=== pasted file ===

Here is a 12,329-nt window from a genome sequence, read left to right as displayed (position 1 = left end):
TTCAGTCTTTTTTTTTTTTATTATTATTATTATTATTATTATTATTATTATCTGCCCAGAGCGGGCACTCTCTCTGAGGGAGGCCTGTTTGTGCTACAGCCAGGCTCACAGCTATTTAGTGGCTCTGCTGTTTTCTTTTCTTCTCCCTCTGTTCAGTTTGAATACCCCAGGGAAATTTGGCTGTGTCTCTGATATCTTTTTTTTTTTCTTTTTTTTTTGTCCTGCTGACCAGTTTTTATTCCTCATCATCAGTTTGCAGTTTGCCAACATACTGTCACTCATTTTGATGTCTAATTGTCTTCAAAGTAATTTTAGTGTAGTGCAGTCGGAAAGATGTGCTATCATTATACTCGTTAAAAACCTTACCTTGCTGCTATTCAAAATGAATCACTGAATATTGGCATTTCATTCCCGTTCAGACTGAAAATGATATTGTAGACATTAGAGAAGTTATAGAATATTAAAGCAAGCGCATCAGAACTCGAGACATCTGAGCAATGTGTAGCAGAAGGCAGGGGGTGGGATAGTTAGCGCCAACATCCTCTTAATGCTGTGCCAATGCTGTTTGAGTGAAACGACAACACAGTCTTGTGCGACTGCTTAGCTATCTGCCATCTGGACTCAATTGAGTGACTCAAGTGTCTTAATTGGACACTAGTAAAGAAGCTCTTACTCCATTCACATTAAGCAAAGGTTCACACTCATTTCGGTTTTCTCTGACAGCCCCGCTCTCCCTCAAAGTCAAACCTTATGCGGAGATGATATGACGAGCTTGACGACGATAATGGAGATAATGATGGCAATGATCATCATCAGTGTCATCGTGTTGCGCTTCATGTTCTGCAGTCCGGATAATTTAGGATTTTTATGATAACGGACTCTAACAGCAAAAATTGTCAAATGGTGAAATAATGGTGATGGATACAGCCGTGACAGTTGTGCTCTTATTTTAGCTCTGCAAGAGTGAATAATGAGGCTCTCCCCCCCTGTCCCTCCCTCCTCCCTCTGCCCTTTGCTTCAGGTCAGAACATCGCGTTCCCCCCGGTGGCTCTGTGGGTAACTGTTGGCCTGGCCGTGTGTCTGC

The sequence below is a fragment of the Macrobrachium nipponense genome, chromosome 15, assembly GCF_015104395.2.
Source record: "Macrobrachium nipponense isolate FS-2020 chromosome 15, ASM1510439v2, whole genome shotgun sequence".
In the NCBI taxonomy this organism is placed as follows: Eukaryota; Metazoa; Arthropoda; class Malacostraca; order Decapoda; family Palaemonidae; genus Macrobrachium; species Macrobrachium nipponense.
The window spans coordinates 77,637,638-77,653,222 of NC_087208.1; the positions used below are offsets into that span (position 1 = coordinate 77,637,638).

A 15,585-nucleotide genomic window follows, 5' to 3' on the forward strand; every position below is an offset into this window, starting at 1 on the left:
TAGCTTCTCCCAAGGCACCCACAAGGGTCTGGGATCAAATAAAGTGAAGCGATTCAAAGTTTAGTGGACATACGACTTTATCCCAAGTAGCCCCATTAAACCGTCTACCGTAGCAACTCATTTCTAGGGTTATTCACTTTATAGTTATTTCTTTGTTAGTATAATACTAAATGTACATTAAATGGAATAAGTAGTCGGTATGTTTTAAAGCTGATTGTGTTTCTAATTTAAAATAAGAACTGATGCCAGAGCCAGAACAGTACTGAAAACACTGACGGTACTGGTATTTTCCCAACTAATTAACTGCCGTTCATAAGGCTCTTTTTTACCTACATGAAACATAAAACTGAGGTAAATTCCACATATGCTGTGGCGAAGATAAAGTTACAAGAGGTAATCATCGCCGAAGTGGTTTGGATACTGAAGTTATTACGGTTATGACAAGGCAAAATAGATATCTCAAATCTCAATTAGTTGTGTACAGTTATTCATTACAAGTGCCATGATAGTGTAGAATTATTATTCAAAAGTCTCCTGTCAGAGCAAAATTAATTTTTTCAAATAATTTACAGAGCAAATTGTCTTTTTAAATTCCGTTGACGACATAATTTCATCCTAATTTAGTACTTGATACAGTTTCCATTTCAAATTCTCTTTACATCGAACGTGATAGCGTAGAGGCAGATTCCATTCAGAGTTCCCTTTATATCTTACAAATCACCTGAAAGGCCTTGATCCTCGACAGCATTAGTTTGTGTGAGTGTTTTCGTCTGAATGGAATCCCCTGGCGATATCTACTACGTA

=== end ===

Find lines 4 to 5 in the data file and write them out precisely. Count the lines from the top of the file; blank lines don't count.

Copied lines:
Source record: "Macrobrachium nipponense isolate FS-2020 chromosome 15, ASM1510439v2, whole genome shotgun sequence".
In the NCBI taxonomy this organism is placed as follows: Eukaryota; Metazoa; Arthropoda; class Malacostraca; order Decapoda; family Palaemonidae; genus Macrobrachium; species Macrobrachium nipponense.